The team intends to get a more substantial core (10 m deep rather than the previous 6 m sample) sample this summer to determine if an impact event occurred at the location, and what it was if such is proven to be true.

Bruning Interview

Over at Townhall, Patrick Ruffini interviews our Attorney General John Bruning on why he's challenging the still undeclared for anything Chuck Hagel. I like what I hear from John on his rationale for running.

Bruning: "In 2004, we had to listen to John Kerry in the debates quoting Hagel to our President. It was painful for Nebraskans, and more and more he was breaking with the President, and more and more he was doing it in a way that was an attempt to embarrass the President and the Republican Party. In March of this year, he votes with the Democrats on the strict timeline for troop withdrawal, and he talks about the impeachment of the President, and I just had had it, and thought, "You know what, I'm in a position to do something about this." Conservatives need a voice. And so ultimately in early April I decided I was going to run......I don't take this lightly. I don't like the idea of a primary fight. But I'm not the one that left the Republican Party. I'm right where I was at the beginning of this thing. Hagel is the one who has turned hard left. And not just on the big issues. He voted with the Democrats on Iraq, which is just very frustrating. He's voting with a mixed coalition that includes the President on immigration, which I think is a very bad bill. But even though I disagree with the President, I'm not going to call for his impeachment on that. I think it's a bad bill. If I was in the Senate I would go down the street and say "Mr. President, I disagree with this bill, and I can't support it." But I wouldn't demagogue the issue, and it's kind of embarrassing when someone talks of impeachment. And he voted for this silly resolution of no confidence against Attorney General Gonzales. Hagel is just gone, in terms of everything. You'll find that even on the little votes now, Hagel will stick it to his own party. That kind of disloyalty doesn't go unnoticed. The other Republican Senators are very frustrated with him. "

No to mention the voters that elected his sorry butt to Washington DC to represent our interests, like me. Bruning goes on to say that we need to give General Petraeus time in Iraq, that he wants to secure the border first, and that he's fifth generation Nebraskan. He's also pro Second Amendment, pro-life, anti-tax, for smaller government, and has, as he puts it, "zero maverick moments" - you know where he stands on things. He also point out the circumstances of Hagel's election, moving in from Virginia, that still makes my skin crawl a bit.

As of right now, Bruning's polling shows him doing well against Hagel, should Chuck ever make up his mind about his future. All I can say is that there is no way in HADES that I would ever vote for Hagel for any other office. No way, no how, ever.

Origins of the Solar System

via our egghead friends at Astrobiology Magazine, a nice feature on the origins of our solar system, and they are thought to be violent. The question being raised?

"We know that our solar system has at least one planet with life – Earth. So perhaps solar systems that formed in ways similar to our own will also have the potential for life. But this invites the question: how normal was the formation of our solar system?"

Short Answer: Not very.

Long answer: Stars form in clusters of hundreds to thousands from large gaseous clouds of matter. However, star formation form such clouds is not easy. Gravity has to overcome the outward pressure from the heat such gas cloud formations posses, which only happens very rarely. The reason it happens at all is turbulence within the cloud causes an eddy, which will sometimes create a cloudlet that eventually forms into a star. The turbulence itself is thought to often come about from external factors, such as supernovae.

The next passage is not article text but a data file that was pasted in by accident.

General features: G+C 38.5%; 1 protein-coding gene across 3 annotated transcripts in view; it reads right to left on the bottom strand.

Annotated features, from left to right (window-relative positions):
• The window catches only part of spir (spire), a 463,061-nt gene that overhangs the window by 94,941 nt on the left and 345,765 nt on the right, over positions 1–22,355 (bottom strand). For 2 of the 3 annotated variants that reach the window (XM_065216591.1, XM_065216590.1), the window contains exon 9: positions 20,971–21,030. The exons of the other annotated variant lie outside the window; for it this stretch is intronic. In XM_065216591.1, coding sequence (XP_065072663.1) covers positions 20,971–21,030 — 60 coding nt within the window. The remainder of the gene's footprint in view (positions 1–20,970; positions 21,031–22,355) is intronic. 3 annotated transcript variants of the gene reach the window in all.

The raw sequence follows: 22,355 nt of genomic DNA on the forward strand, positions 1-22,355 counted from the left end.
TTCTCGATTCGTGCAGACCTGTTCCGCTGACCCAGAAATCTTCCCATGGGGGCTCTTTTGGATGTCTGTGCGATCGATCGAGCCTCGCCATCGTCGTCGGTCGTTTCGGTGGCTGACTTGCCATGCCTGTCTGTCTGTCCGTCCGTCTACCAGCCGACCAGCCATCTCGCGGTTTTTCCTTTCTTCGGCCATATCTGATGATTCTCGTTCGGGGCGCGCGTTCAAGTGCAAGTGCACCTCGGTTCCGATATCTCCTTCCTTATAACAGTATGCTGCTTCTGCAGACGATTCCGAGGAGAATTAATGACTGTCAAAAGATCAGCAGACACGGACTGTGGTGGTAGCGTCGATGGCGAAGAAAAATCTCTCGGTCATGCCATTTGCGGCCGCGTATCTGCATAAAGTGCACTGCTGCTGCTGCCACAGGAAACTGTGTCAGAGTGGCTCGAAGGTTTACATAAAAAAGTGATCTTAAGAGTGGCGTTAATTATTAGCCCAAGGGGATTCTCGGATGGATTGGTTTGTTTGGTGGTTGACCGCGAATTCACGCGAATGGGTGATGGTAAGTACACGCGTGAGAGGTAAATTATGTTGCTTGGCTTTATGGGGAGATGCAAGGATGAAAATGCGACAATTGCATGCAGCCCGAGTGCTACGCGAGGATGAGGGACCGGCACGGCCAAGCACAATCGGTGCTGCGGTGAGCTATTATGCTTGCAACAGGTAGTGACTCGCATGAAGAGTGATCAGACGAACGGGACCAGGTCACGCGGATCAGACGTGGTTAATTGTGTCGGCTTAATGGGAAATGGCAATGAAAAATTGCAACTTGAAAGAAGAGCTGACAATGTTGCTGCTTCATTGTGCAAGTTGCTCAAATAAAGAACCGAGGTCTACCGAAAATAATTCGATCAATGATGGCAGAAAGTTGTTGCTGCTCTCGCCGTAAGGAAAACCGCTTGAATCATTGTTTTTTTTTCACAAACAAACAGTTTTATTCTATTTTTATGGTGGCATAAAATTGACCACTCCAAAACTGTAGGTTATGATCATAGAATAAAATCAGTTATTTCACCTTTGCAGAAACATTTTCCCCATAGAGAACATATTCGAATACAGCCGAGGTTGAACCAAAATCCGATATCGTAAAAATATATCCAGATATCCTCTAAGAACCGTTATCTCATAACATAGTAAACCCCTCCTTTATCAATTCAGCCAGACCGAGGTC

There is a growing body of evidence that our young solar system may have experienced such supernovae inspired tubulence, perhaps many such. Due to the percentage of trace elements found in solar sytem meteorites, it is thought that our Sun formed in a huge stellar nursery, with perhaps hundreds of thousands of stars. What impact that may have had on the orgins of life is a subject of much debate in the scientific community, but it certainly had an impact of what types of heavy elements are found on our planet. Such turbulence in the solar system's origins might also help explain the impact thought to have created the unusual Earth-Moon system we enjoy today as well.

Immigration Battle, My Thoughts

Well, Senator Nelson disappointed me (I won't mention the other disappointing Senator from NE) and voted for cloture yesterday, but there is still a chance that the bill will fail with another cloture vote scheduled Thursday after the various amendments have been debated.

Meanwhile, Heritage's Robert Rector, who has been one of the point people arguing against the bill, answer his critics (in the link above) from the administration. Once again, the pro-amnesty crowd confuses (or attempts to confuse) the issue by grouping all immigrants together, rather than properly separating them into the illegal, little educated and low wage group and the legal, highly educated and high earning group (like those coming into the country on H1-B visas).

AGAIN, I am personally all for the latter group - the ones that follow the the rules, wait their turn, and contribute so mightily to our society. We need more doctors, engineers, software developers, etc. And I would personally like to allow more of that kind of immigrant into our nation, even to the point of (possibly) doubling the legal limit. I also think we have to take into account where they are coming from - are they fleeing a despotic dictator, or are their old societies unwelcoming or violent toward minority ethnic groups? If the answer is yes, then we should seriously consider making a place for them in our own society. People in such dire straits, where they are at risk in their own nations, should merit some additional consideration, in my view. (Think nations like Cuba, China, Venezeula, Zimbabwe, or any individual Christian or Jew living in a predominantly Muslim nation).